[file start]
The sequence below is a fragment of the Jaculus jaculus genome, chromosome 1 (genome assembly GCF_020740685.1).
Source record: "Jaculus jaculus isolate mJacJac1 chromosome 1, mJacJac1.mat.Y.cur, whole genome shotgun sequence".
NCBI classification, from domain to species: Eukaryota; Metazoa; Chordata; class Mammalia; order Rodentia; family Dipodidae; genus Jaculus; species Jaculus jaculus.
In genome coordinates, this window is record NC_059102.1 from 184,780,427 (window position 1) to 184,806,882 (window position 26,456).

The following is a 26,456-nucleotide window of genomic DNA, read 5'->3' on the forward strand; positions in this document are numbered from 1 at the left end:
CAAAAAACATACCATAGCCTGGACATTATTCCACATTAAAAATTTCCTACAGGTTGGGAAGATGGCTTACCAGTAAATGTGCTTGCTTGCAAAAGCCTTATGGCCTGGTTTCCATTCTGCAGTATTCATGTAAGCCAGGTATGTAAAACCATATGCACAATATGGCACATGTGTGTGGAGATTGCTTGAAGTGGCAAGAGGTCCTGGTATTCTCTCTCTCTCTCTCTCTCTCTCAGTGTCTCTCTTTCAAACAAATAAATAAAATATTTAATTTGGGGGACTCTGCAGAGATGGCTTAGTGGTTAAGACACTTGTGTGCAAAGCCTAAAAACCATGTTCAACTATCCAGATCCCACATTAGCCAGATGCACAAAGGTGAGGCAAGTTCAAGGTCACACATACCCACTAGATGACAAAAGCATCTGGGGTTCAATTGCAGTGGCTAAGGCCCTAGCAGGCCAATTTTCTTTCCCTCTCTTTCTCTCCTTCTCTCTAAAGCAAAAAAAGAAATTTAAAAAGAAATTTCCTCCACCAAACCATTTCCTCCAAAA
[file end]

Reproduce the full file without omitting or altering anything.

The sequence below is a fragment of the Jaculus jaculus genome, chromosome 1 (genome assembly GCF_020740685.1).
Source record: "Jaculus jaculus isolate mJacJac1 chromosome 1, mJacJac1.mat.Y.cur, whole genome shotgun sequence".
NCBI classification, from domain to species: Eukaryota; Metazoa; Chordata; class Mammalia; order Rodentia; family Dipodidae; genus Jaculus; species Jaculus jaculus.
In genome coordinates, this window is record NC_059102.1 from 184,780,427 (window position 1) to 184,806,882 (window position 26,456).

The following is a 26,456-nucleotide window of genomic DNA, read 5'->3' on the forward strand; positions in this document are numbered from 1 at the left end:
CAAAAAACATACCATAGCCTGGACATTATTCCACATTAAAAATTTCCTACAGGTTGGGAAGATGGCTTACCAGTAAATGTGCTTGCTTGCAAAAGCCTTATGGCCTGGTTTCCATTCTGCAGTATTCATGTAAGCCAGGTATGTAAAACCATATGCACAATATGGCACATGTGTGTGGAGATTGCTTGAAGTGGCAAGAGGTCCTGGTATTCTCTCTCTCTCTCTCTCTCTCTCAGTGTCTCTCTTTCAAACAAATAAATAAAATATTTAATTTGGGGGACTCTGCAGAGATGGCTTAGTGGTTAAGACACTTGTGTGCAAAGCCTAAAAACCATGTTCAACTATCCAGATCCCACATTAGCCAGATGCACAAAGGTGAGGCAAGTTCAAGGTCACACATACCCACTAGATGACAAAAGCATCTGGGGTTCAATTGCAGTGGCTAAGGCCCTAGCAGGCCAATTTTCTTTCCCTCTCTTTCTCTCCTTCTCTCTAAAGCAAAAAAAGAAATTTAAAAAGAAATTTCCTCCACCAAACCATTTCCTCCAAAA